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China Grove native Glenn Jenkins celebrates his 100th birthday today

When Glenn Jenkins was just a toddler learning to walk he used a small wooden chair turned upside down to scoot across the floor of his parents’ home. The chair belonged to his mother and still sits in Jenkins’ bedroom.

The chair is only 30 years older than Jenkins, who celebrates his 100th birthday today.

He likes to joke that other than not being able to hear and being wheelchair-bound, he feels 30 years old.

His daughter, Phyllis Marlow, who was the first female born in the family in 150 years, leans into her father’s ear and prompts him to tell one of the stories she’d heard as a child.

The first piece of property he bought was on Kluttz Street in Kannapolis and cost him $40 an acre. His land purchase was before he was married to his first wife, Esther, in 1927. He married his second wife, Lucille, in 1985 following Esther’s death. Lucille died in 2010.

He met Esther through his brother, Marvin, who was married to Esther’s sister. Jenkins is one of five children, all boys, and Esther was one of nine children. He was born in China Grove, but said the family moved quite a bit. Jenkins lived in 12 houses by the time he was 12 years old.

He began raising beef cows. His life raising cows was short-lived, he joked, because Jenkins realized the high cost involved in feeding them.

In the years prior to the Great Depression, a gallon of gasoline cost 12 and a half cents, Jenkins said.

In those days, Jenkins added, he could buy three hot dogs for just 10 cents and a drink was three “coppers.”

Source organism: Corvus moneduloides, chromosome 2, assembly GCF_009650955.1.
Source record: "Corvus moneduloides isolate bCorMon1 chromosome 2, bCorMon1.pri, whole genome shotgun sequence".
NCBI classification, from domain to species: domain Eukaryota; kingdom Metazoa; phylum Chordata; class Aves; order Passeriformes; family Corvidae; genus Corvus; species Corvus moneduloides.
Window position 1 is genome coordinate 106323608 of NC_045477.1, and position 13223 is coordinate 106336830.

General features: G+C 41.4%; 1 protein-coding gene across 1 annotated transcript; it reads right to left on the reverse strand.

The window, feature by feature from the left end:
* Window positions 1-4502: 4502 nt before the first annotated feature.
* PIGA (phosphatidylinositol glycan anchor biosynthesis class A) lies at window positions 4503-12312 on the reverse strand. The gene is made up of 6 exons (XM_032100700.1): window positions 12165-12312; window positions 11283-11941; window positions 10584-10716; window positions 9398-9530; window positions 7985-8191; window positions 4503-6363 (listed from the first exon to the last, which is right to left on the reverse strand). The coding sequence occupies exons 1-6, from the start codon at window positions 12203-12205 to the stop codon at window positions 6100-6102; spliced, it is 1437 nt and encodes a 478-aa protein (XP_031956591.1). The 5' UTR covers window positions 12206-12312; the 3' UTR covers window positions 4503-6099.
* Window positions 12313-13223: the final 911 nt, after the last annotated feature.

“Pennies,” he immediately explained.

He was a weaver at Cannon Mills, where he worked for 47 years.

“I didn’t make but 15 cent an hour working three or four days a week,” Jenkins said.

He estimated he made less than $400 a year while working at Cannon Mills.

When the county began issuing Social Security cards in 1936, Jenkins was one of the first to receive his. He still has the original card, which remains stain-free.

Jenkins bought his first vehicle — a Dodge pickup — at 40 years old. Before that time, he walked everywhere or just rode with someone.

Although Jenkins was drafted, he did not fight during World War II, his daughter said, because he did not pass the physical. During the air raids of the time, Jenkins would walk to his relatives’ homes to make sure they survived the planes dropping bombs.

He’s had perfect attendance at Sunday school at North Kannapolis Methodist Church for more than 26 years. He has the pins to prove it. He also served as Sunday school teacher at the church.

Jenkins recalls living in Kannapolis when there was only one paved road.

He’s lived at Big Elm Retirement for the past five years. Jenkins thought he’d marry the third Mrs. Jenkins inside the retirement center. His girlfriend, Imogene Williams, died on Feb. 22. Jenkins has her obituary hanging on his wall.

He misses her, he said.

Jenkins also has a picture on his wall of him, his son, Coit, and other Boy Scouts during a glass-bottom boat tour. Glenn Jenkins has been with the Boy Scouts for over 60 years and still attends meetings.

On one side of a bulletin board, Jenkins has colored index cards that list his family members’ dates of birth and death, some dating back to the mid-1800s.

Jenkins attended school through fifth grade, but his children said he was extremely good at math.

He would just doodle math problems on a piece of paper, Marlow said.

Marlow lives in the family home and has notebooks filled with her father’s math problems.

He recalled a time when school never closed.

“We went to school rain or shine. They didn’t call off school,” he said.

Jenkins and his brother would take a gun to school, prop it up behind the teacher’s desk and on the way home shoot a rabbit or two for the family to eat, Marlow said.

The secret to long life, Glenn said, was listening to and obeying his mother and father.

“Mother never told us what we had to do, but we ought to do,” he explained.

Contact reporter Shavonne Walker at 704-797-4253.



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